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      North & West Lewis News

A meeting in Uig which was meant to discuss poor broadband internet connections was missed by many residents on Monday (24 April) – because their internet connection was too poor to attend.

The meeting with a representative of BT’s R100 delivery team – charged with enabling broadband speeds of at least 30Mbps to every home and business in Scotland had to move online due to the ill health of the key R100 representative due to attend.

That had the unintended consequence of barring attendance to anyone who does not already have fast enough broadband to join an online meeting, described by one Uig resident as ‘irony at its best.’

Another said: “Brilliant - let’s have a meeting about poor wi-fi provision and ask everyone to join online via the poor wi-fi. What could possibly go wrong?”

Na h-Eileanan an Iar MSP Alasdair Allan, who was hosting the much-delayed meeting, acknowledged the difficulty when he notified local residents of the changed arrangements.

He said: “I recognise this is far from ideal, particularly given the subject matter, but those I have spoken with locally felt moving online was preferable to shifting the date again.”

And he also reported after the meeting that the fact that a significant cohort of residents could not attend due to their internet signal being too poor, further demonstrated the limitations of the area’s lack of digital infrastructure.

Monday’s meeting was to be recorded, with slides available afterwards for anyone who was unable to join.

Those Uig residents who did join Dr Allan online heard an update on progress with the R100 fibre broadband rollout for their area.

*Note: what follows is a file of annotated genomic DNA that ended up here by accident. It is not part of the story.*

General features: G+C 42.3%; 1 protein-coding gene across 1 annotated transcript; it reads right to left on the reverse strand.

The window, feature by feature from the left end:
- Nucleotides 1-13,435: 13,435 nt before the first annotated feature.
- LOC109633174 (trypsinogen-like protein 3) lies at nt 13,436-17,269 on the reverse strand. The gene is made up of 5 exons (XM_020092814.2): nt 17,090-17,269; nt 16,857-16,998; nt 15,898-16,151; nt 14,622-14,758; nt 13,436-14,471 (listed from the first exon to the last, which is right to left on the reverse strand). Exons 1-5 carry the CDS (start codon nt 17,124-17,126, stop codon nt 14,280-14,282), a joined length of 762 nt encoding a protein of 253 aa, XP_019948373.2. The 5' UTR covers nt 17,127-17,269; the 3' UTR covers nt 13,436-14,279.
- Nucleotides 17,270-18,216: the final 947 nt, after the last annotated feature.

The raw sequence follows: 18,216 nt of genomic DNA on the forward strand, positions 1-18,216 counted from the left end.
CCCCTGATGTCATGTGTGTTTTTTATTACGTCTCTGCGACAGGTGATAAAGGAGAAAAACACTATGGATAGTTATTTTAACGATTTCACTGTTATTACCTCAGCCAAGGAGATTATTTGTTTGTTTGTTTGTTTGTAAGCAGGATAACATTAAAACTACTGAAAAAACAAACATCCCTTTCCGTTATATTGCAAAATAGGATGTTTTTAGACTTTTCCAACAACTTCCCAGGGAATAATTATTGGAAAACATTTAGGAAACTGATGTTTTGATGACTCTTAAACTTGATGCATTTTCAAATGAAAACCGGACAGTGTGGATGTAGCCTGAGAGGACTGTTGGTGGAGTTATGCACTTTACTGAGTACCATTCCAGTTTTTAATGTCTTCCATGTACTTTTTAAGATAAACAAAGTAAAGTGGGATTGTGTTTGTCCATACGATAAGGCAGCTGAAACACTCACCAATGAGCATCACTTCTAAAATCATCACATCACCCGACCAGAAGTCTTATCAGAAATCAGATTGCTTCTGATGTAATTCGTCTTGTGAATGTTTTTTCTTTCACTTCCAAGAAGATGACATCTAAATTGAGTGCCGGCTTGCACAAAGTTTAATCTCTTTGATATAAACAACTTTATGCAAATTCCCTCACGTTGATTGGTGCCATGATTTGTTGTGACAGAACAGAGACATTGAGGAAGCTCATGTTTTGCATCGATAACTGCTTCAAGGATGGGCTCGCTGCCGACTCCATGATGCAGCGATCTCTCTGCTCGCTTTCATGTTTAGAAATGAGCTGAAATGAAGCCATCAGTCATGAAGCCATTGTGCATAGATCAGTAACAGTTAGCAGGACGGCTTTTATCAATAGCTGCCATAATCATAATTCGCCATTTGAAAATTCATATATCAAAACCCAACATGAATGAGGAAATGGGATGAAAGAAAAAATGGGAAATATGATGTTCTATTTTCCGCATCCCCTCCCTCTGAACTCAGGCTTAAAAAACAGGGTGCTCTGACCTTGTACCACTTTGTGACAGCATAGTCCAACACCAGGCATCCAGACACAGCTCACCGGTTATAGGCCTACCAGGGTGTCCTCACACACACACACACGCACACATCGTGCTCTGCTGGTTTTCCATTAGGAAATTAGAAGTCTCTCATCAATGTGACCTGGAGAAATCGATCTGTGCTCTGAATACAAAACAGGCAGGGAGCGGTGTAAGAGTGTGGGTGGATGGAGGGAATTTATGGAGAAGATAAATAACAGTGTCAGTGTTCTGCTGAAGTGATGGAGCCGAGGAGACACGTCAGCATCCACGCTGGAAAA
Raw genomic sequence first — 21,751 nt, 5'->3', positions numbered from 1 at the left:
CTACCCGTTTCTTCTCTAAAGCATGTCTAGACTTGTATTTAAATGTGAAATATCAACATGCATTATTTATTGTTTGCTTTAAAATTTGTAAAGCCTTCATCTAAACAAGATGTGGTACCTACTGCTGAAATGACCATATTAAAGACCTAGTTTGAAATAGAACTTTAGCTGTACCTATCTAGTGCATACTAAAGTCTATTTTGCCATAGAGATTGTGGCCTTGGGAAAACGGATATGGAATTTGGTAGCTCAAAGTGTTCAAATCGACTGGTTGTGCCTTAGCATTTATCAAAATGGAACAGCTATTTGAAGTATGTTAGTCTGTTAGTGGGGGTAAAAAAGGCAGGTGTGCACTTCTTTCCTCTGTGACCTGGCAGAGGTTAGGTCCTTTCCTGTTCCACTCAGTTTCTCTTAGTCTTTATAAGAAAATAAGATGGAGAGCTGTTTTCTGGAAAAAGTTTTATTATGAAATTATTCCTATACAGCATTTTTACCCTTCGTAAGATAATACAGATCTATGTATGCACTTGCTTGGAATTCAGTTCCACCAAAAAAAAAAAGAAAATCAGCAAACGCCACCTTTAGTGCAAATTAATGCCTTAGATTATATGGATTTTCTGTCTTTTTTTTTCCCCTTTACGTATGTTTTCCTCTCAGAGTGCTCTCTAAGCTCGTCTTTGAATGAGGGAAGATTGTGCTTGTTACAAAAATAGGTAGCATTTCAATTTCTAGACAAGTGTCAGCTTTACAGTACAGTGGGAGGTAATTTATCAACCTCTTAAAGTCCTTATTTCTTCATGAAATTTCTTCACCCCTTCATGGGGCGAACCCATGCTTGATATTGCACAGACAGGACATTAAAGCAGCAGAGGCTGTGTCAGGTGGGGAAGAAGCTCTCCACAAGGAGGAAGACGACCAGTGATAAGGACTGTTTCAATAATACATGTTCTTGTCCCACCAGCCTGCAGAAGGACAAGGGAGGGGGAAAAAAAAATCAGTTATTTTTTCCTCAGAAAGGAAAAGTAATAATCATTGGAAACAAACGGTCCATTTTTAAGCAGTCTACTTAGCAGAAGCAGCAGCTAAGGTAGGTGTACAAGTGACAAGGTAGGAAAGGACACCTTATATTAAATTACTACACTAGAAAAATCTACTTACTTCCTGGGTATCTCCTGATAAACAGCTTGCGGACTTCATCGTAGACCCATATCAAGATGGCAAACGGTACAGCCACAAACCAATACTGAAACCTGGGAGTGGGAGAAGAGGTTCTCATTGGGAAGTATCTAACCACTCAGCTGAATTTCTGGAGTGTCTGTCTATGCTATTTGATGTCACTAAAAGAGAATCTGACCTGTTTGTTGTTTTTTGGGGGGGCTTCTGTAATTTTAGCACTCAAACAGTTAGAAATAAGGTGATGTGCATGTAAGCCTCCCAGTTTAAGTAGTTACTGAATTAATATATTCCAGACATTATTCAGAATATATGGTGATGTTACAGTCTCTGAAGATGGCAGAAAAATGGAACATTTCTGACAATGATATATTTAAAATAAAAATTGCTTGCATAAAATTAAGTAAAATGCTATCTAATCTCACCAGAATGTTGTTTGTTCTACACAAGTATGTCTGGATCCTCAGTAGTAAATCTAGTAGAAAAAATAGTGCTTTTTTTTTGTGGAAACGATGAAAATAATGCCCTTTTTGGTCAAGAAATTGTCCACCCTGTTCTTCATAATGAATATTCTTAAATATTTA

The pressing need for better infrastructure in areas like Uig was highlighted late last year, when EE’s 4G signal failed for over a month. 

Despite that urgency, Openreach’s updated deployment plan has Uig as one of the last districts to be reached, with fibre installation works not expected to be completed until March 2028. The original final delivery date of the whole R100 rollout was set in 2021.

Dr Allan said: “I am grateful to members of the R100 team for meeting with my constituents to discuss their concerns over the timescale for fibre broadband finally reaching their area.

“While the investment from the Scottish Government to improve Scotland’s digital connectivity is most welcome, with Westminster lagging behind in fulfilling its responsibilities, it is still extremely frustrating for residents in areas like Uig to be at the back of the queue.

“In my view, Openreach should have considered each area’s current connectivity levels (including the reliability of their mobile signal and 4G) when deciding on the optimal order for the work to take place – not leaving those furthest away from existing connections until the very end. I will be continuing to pursue this issue with R100 and Openreach.

“Additionally, a number of Western Isles households will be eligible for vouchers as opposed to being included in the R100 rollout at all, and questions remain over how straightforward it will be to utilise these vouchers within communities to ensure as many people as possible can be reached by this vital infrastructure.”

Duncan Nisbet, the Scottish Government’s R100 stakeholder director said: “While I understand the frustration around the timing of build of full fibre infrastructure in the area, the transformational change of gigabit-capable connections should not be underestimated.

“I look forward to visiting Uig ahead of the build programme to talk through the process of building in rural areas and the impact of the civils works.

“I’d also encourage people across Na h-Eileanan Siar to check their property status on our website at: www.scotlandsuperfast.com.”